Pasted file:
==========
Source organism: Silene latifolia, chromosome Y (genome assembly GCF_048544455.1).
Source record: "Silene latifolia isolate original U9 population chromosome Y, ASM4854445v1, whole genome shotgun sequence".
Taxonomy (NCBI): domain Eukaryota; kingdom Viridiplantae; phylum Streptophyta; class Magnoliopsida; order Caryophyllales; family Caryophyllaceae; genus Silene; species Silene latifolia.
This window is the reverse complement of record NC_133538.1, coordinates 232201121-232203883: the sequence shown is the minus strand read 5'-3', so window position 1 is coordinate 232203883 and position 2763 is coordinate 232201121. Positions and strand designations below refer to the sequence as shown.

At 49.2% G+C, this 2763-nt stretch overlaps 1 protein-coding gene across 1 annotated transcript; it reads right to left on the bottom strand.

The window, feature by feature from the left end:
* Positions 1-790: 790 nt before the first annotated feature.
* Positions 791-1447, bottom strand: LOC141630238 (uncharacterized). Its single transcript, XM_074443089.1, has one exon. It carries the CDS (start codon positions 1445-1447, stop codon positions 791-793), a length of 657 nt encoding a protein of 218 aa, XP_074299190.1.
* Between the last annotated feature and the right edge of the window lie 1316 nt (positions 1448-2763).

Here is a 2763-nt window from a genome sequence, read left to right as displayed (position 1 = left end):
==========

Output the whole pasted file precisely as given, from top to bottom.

Source organism: Silene latifolia, chromosome Y (genome assembly GCF_048544455.1).
Source record: "Silene latifolia isolate original U9 population chromosome Y, ASM4854445v1, whole genome shotgun sequence".
Taxonomy (NCBI): domain Eukaryota; kingdom Viridiplantae; phylum Streptophyta; class Magnoliopsida; order Caryophyllales; family Caryophyllaceae; genus Silene; species Silene latifolia.
This window is the reverse complement of record NC_133538.1, coordinates 232201121-232203883: the sequence shown is the minus strand read 5'-3', so window position 1 is coordinate 232203883 and position 2763 is coordinate 232201121. Positions and strand designations below refer to the sequence as shown.

At 49.2% G+C, this 2763-nt stretch overlaps 1 protein-coding gene across 1 annotated transcript; it reads right to left on the bottom strand.

The window, feature by feature from the left end:
* Positions 1-790: 790 nt before the first annotated feature.
* Positions 791-1447, bottom strand: LOC141630238 (uncharacterized). Its single transcript, XM_074443089.1, has one exon. It carries the CDS (start codon positions 1445-1447, stop codon positions 791-793), a length of 657 nt encoding a protein of 218 aa, XP_074299190.1.
* Between the last annotated feature and the right edge of the window lie 1316 nt (positions 1448-2763).

Here is a 2763-nt window from a genome sequence, read left to right as displayed (position 1 = left end):